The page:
There are instances where a court order or judgment contains mistakes, ambiguities, or omissions which the court must correct or clarify to the litigants. Often, the purpose of such clarification/correction is to ensure that the proper and true intended purpose of the order or judgment is given effect to and to ensure that such order or judgment reflects the true intention of the presiding Judge.
Before the Uniform Rules of Court, the common law was based on the principle of certainty of judgments, meaning that once a court has made an order or delivered a judgment, such order or judgment is final, and that court has no jurisdiction to change or make corrections to it. 1 That duty was extended to the court of appeal. However, the common law principle was departed from where it was in the interests of justice to do so. 2
Section 173 of the Constitution of the Republic of South Africa, 1996, grants the courts the power "to protect and regulate their own process, and to develop the common law, taking into account the interests of justice". Against this background, Uniform Rule 42(1)(b) provides that, a court may on its own initiative or on application by the parties, rescind or vary an order or judgment in which there is an ambiguity, error, or omission. This subsection is not so much intended for the court to reconsider or to change the substance of its judgment or order but limits the court's powers specifically to the exclusion of the ambiguity, error, or omission.3
Rule 42(1)(b) can be used for purposes of expeditiously correcting obvious mistakes contained in an order or judgment. In Rae v Road Accident Fund (3473/20)  ZAGPPHC 119 (9 February 2022), the appellant had instituted appeal proceedings against parts of Khwinana AJ's judgment, where the draft order in relation to the apportionment percentage in respect of contributory negligence in favour of the plaintiff erroneously read "less 75%" instead of "less 25%" of the plaintiff's proven or agreed damages. Khwinana AJ altered that portion of the judgment in terms of Rule 42(1)(b) and rectified it to read "less 25%" on the draft order and dismissed the appeal.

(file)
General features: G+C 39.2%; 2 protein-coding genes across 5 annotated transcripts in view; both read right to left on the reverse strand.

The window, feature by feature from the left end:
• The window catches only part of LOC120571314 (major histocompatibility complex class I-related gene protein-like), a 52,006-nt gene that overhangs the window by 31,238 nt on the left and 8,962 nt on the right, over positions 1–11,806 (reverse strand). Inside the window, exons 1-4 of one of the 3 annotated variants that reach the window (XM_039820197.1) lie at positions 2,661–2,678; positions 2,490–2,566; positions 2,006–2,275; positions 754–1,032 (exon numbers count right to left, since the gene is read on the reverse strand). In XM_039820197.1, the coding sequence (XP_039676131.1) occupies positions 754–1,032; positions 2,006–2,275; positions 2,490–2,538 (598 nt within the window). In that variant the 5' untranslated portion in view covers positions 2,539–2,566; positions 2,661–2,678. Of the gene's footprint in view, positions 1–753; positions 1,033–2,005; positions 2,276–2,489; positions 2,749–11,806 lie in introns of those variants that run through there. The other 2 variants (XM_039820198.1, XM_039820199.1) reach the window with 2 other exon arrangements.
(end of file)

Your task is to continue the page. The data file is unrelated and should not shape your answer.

Many disputes arise in relation to the interpretation of an order or judgment. In the process of interpreting a judgment or order, the court's reasons for such order or judgment must be read as a whole, in order to ascertain its intention.4 If there is uncertainty in the meaning, the external circumstances surrounding the court's granting the judgment or order must be investigated. 5 The court of appeal may have regard to the decision of the court a quo, in order to understand and interpret an order.
1. Colyn v Tiger Food Industries Ltd t/a Meadow Feed Mills Cape 2003 (2) All SA 113 (SCA).
2. HLB International (South Africa) v MWRK Accountants and Consultants 2022 (52) (113/2021)  ZASCA 52 (12 April 2022).
3. Victor and Another v Wonderhoek Farms (Pty) Ltd and Others (5049/2014)  ZAFSHC 153 (10 June 2022).
4. Firestone South Africa (Pty) Ltd v Genticuro A.G.  4 All SA 600 (A).
5. HLB International (South Africa) v MWRK Accountants and Consultants (113/2021)  ZASCA 52 (12 April 2022).
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